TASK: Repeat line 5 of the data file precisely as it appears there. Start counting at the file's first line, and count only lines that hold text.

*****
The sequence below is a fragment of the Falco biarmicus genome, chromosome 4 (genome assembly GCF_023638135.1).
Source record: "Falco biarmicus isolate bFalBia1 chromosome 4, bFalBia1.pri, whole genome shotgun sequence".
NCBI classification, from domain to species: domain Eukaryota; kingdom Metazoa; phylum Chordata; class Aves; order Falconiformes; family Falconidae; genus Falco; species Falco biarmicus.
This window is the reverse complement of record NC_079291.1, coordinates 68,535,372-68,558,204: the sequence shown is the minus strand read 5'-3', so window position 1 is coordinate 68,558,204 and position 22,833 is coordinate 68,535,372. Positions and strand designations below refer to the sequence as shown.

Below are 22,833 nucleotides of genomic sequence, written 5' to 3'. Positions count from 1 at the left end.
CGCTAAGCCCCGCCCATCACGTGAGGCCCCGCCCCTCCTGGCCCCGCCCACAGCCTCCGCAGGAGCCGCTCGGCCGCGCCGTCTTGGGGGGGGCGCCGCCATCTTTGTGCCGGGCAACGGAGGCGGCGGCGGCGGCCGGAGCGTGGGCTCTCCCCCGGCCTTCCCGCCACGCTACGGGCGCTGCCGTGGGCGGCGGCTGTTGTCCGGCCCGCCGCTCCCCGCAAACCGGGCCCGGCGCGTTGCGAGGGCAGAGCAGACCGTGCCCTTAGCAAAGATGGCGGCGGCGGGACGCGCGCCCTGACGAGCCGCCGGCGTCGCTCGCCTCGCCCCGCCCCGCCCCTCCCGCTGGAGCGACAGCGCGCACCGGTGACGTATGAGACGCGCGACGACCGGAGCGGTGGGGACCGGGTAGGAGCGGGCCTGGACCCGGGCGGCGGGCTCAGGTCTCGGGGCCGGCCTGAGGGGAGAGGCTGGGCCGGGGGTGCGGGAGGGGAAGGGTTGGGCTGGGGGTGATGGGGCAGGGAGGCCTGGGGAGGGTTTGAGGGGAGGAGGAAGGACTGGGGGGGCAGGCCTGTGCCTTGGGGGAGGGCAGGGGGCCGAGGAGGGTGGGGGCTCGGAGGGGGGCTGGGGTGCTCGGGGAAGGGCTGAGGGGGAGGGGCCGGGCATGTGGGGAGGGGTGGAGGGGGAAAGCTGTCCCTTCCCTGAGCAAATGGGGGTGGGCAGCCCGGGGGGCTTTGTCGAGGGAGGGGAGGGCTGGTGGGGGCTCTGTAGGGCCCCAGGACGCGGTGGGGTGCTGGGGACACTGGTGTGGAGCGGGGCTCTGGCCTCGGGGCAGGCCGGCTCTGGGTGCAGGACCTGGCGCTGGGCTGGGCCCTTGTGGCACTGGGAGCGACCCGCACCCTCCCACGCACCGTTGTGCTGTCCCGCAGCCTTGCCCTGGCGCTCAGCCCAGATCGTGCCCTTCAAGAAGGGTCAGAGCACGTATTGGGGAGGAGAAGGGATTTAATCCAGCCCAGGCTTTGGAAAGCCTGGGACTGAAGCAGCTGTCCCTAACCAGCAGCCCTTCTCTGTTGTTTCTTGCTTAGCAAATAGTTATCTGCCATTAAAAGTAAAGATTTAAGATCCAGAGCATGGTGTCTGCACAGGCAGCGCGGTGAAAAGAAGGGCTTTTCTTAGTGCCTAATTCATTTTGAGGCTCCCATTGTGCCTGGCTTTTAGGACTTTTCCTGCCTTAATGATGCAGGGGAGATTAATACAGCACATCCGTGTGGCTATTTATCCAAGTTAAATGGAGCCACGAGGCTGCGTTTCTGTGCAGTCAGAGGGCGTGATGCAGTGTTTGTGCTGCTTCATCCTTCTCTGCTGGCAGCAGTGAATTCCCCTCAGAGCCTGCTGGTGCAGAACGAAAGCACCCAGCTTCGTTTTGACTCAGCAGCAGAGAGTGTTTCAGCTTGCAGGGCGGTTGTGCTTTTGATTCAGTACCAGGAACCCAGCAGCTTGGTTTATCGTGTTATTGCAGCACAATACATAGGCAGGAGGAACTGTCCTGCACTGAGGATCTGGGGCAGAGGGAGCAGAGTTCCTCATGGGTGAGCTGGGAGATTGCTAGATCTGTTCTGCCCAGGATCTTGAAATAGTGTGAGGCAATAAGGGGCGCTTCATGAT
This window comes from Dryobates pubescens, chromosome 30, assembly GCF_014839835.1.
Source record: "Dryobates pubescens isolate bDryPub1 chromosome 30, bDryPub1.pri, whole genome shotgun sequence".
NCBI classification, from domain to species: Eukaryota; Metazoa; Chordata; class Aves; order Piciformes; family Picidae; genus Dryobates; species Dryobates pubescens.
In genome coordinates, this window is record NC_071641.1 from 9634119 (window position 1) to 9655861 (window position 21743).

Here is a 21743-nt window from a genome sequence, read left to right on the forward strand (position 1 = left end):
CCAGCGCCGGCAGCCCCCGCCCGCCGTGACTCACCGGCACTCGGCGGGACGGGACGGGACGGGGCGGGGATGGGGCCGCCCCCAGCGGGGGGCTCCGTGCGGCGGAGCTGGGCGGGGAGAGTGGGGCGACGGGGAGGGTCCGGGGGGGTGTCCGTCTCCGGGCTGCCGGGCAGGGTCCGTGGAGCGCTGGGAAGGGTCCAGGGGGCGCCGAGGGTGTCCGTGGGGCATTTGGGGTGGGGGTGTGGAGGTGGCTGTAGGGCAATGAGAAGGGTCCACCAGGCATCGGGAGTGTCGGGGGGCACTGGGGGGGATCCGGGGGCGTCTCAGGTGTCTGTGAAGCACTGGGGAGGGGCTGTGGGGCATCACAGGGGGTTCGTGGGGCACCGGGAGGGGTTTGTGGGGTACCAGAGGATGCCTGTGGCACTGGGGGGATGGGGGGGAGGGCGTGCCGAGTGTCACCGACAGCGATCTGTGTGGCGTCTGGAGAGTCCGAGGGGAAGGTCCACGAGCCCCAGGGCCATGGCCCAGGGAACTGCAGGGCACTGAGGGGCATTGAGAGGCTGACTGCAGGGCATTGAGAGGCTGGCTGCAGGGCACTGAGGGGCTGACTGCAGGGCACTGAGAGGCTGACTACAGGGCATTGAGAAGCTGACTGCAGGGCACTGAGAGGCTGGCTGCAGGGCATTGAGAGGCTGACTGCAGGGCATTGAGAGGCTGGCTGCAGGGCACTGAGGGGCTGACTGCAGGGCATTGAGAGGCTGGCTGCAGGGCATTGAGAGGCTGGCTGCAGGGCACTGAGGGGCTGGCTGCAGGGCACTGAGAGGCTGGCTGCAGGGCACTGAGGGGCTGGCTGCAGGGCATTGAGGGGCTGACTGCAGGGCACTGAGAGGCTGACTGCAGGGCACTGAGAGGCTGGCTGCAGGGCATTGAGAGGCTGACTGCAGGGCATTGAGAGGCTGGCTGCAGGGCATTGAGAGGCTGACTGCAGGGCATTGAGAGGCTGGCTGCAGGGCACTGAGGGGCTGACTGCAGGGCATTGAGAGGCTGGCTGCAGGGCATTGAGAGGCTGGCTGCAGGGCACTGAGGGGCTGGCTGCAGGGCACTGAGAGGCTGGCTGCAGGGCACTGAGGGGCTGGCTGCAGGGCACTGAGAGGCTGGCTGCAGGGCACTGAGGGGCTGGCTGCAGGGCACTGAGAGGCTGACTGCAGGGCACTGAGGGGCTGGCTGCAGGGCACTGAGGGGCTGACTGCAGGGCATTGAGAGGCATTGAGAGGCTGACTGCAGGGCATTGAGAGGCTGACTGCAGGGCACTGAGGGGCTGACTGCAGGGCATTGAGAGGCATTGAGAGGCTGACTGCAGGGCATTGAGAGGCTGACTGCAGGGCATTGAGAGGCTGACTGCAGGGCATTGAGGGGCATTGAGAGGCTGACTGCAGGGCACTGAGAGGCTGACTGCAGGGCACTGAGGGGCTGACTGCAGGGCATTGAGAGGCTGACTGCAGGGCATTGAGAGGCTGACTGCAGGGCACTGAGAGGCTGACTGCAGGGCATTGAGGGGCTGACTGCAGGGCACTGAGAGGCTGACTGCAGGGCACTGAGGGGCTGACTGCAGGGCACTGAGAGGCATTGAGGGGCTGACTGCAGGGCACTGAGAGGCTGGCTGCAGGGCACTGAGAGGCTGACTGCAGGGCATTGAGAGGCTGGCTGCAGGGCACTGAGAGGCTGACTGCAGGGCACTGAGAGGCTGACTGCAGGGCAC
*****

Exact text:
Below are 22,833 nucleotides of genomic sequence, written 5' to 3'. Positions count from 1 at the left end.